The MONITOR command records data on the performance cost of each line in a specified program. To get meaningful information from MONITOR, your session must be the only one running in Oracle OLAP. Furthermore, the accuracy of the results of MONITOR decreases as more processes are started on the host computer.
You first use a MONITOR statement to specify a program for monitoring; then you run the program and use MONITOR again to obtain the results. When the program executes a given line repeatedly, MONITOR records the cumulative cost of all the executions on the single line of its monitor list that is devoted to that program line.
A line of code is considered to have a high performance cost when it takes a long time to execute. Use a TRACKPRG statement to identify programs that have relatively high costs and then use MONITOR to identify the time-consuming lines within those programs. When you want, you can use both TRACKPRG and MONITOR simultaneously.
MONITOR ON [programs] | OFF | INIT | FILE [[APPEND] file-name] | RESET
where programs is one of the following:
Starts looking for the specified programs to be run so that Oracle OLAP can gather line-by-line timing data in a monitor list. (It continues the current monitoring process without interruption when monitoring is already on, or resumes with a gap when monitoring was off.)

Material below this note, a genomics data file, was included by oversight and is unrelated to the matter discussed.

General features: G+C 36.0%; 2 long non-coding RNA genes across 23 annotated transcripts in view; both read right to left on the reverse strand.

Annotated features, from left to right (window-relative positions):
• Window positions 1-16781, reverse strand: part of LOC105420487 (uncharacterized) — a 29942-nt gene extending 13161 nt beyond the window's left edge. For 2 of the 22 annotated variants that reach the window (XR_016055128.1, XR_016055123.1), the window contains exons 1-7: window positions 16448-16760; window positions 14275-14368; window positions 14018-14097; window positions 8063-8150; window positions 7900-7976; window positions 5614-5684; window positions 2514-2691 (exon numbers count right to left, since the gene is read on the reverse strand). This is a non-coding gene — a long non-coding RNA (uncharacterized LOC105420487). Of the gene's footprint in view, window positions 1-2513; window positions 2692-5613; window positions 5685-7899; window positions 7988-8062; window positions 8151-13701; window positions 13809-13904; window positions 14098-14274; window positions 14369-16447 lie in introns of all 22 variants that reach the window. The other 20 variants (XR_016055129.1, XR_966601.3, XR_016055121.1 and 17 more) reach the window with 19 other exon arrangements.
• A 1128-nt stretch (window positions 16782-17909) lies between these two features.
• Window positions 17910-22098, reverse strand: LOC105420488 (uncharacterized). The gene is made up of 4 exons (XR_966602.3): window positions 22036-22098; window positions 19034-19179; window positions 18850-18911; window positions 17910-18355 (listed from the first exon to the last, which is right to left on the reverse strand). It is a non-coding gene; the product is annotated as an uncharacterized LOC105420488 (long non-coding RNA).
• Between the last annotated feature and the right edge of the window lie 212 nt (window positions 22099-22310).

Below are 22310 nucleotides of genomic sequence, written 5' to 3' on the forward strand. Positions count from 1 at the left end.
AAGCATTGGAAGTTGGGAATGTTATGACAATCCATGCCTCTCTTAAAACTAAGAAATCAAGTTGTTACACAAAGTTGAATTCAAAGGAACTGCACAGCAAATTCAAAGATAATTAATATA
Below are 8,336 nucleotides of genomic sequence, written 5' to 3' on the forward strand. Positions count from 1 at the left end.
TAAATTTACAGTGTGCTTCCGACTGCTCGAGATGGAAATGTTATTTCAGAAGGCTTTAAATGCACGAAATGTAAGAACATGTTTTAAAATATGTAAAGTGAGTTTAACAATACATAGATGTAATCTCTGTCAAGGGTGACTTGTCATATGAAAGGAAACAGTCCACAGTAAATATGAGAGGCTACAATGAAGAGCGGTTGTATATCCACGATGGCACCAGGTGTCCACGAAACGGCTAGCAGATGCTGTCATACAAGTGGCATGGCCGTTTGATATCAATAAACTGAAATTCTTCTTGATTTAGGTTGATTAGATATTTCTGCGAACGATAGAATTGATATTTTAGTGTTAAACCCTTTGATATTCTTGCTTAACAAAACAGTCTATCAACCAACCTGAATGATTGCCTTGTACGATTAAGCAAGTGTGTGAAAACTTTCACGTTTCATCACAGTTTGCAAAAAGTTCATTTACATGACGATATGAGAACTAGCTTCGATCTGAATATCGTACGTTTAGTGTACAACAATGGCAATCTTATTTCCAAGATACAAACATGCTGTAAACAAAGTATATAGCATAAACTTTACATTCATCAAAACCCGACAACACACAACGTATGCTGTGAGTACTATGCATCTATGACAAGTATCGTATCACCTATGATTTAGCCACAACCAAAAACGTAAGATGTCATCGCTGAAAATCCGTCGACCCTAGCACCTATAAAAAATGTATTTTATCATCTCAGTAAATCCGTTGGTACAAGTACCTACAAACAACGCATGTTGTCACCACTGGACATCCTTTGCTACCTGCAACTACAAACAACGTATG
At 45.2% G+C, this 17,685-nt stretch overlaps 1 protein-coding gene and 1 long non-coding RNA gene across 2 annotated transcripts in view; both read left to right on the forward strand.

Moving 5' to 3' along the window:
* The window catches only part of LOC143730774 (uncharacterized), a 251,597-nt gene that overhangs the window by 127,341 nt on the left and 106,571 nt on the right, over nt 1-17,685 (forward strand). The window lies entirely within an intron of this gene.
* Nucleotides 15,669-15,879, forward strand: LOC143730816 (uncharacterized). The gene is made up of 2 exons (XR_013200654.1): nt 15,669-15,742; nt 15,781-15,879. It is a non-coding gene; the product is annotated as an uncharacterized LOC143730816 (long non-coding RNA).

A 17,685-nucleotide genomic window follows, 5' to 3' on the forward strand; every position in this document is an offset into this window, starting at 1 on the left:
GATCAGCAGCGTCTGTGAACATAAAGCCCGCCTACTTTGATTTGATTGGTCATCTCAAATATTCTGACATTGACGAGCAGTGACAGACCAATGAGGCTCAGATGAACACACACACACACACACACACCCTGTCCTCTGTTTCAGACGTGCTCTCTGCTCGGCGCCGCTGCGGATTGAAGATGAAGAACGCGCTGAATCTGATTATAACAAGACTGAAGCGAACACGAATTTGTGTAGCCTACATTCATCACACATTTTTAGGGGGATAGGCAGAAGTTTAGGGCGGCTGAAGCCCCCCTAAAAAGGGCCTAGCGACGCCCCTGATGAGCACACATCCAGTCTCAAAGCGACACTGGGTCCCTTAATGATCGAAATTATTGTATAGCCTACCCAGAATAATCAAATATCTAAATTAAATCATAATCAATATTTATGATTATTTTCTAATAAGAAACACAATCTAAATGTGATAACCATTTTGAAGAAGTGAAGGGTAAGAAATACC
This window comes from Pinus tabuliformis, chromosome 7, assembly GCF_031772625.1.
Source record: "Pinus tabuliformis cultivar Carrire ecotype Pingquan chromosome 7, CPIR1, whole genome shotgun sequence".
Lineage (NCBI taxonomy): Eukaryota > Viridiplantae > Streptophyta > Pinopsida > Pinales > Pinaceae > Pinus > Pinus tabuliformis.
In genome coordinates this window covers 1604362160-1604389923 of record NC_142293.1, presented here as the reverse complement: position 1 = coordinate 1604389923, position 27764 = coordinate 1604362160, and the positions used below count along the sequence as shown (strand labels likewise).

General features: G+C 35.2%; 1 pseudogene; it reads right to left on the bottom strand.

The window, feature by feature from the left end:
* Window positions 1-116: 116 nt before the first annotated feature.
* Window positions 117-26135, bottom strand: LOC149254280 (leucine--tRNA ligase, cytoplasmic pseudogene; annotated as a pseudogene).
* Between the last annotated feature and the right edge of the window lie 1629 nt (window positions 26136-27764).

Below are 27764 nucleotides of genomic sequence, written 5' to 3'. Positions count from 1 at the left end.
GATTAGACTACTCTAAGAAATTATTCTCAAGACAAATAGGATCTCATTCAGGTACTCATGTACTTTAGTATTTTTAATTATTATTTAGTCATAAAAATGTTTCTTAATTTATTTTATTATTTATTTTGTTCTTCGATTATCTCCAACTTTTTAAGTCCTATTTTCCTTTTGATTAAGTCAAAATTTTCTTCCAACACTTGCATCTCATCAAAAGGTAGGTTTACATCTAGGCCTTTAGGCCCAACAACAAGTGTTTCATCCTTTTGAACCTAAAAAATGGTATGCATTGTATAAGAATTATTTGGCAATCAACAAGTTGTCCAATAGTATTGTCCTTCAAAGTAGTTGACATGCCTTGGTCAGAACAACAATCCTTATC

When you do not specify a value for programs, the default is the program or programs specified in the last executed
ON statement. When there was no such statement in your current session, no data is collected and no error is produced.
Specifies that all of the programs in one or more analytic workspaces are monitored.
The name of one or more analytic workspaces (optionally separated by commas) whose programs you want monitored. When you omit this argument, Oracle OLAP monitors all of the programs in all of the attached analytic workspaces
The name of a specific program that you want monitored.
Stops monitoring programs and freezes any timing data currently in the monitor list which allows you send the list to the current outfile or to a text file either immediately, or later in your session.
(Useful only when monitoring is on.) Retains information about the programs that ares currently specified for monitoring and the Oracle OLAP memory that is allocated for the current monitor list, but discards any timing data currently in the list. In addition, RESET causes MONITOR to again begin waiting for you to run the same programs. When you do, MONITOR automatically gathers new timing data into a new monitor list for the same programs in the same memory allocation as before.